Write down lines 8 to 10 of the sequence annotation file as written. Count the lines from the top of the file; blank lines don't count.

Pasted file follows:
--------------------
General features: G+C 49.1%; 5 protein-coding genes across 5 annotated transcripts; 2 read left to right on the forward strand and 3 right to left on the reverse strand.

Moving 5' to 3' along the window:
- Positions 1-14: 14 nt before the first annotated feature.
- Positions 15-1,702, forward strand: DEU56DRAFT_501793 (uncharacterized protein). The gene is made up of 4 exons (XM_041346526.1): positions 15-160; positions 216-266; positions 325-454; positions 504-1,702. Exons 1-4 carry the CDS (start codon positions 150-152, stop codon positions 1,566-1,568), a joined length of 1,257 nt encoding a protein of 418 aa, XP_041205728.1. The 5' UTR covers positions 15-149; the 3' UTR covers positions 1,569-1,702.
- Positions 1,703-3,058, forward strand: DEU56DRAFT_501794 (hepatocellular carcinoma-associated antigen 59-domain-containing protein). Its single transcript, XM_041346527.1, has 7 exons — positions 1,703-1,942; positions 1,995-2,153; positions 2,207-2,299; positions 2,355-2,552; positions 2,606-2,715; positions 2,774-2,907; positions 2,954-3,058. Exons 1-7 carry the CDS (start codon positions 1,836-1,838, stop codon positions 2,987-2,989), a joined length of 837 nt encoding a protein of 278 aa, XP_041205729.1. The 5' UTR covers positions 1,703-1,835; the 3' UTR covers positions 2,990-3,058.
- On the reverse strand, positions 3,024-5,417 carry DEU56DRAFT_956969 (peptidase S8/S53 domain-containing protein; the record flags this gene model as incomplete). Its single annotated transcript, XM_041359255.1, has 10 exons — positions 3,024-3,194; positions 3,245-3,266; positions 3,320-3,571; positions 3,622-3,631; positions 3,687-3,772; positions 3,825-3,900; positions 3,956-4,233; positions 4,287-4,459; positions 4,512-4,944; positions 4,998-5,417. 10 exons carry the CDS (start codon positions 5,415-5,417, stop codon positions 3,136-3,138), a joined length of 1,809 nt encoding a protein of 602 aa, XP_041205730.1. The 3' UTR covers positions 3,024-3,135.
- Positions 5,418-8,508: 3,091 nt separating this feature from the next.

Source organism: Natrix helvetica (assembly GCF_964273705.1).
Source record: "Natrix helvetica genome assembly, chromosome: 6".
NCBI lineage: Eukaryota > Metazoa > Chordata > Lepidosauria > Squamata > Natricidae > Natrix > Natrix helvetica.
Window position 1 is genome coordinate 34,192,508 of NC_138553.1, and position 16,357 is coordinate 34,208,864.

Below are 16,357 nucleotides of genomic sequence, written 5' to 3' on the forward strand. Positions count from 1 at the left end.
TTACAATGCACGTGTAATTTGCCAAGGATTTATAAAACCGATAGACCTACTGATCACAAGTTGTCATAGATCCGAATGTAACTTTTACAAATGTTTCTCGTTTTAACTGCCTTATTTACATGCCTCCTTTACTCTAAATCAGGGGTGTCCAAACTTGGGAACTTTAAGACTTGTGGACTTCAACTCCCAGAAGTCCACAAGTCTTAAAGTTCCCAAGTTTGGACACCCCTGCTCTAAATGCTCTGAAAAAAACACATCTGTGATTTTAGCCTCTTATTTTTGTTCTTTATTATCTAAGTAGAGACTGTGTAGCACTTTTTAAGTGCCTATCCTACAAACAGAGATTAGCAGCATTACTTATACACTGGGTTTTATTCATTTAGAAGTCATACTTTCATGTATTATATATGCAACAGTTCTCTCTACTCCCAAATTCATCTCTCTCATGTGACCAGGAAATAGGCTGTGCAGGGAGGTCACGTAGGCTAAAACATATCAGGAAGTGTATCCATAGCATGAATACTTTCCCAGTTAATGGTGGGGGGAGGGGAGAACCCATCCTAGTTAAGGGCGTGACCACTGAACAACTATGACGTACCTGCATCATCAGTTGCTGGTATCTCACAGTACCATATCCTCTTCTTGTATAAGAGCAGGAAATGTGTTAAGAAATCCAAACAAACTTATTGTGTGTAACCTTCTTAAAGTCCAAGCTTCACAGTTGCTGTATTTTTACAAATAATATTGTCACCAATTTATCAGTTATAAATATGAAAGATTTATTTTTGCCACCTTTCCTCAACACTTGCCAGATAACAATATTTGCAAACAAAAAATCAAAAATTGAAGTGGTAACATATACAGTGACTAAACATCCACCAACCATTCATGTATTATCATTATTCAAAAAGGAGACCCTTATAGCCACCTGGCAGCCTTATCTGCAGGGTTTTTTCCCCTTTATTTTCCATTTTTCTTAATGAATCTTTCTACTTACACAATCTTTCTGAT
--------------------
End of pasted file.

Source organism: Natrix helvetica (assembly GCF_964273705.1).
Source record: "Natrix helvetica genome assembly, chromosome: 6".
NCBI lineage: Eukaryota > Metazoa > Chordata > Lepidosauria > Squamata > Natricidae > Natrix > Natrix helvetica.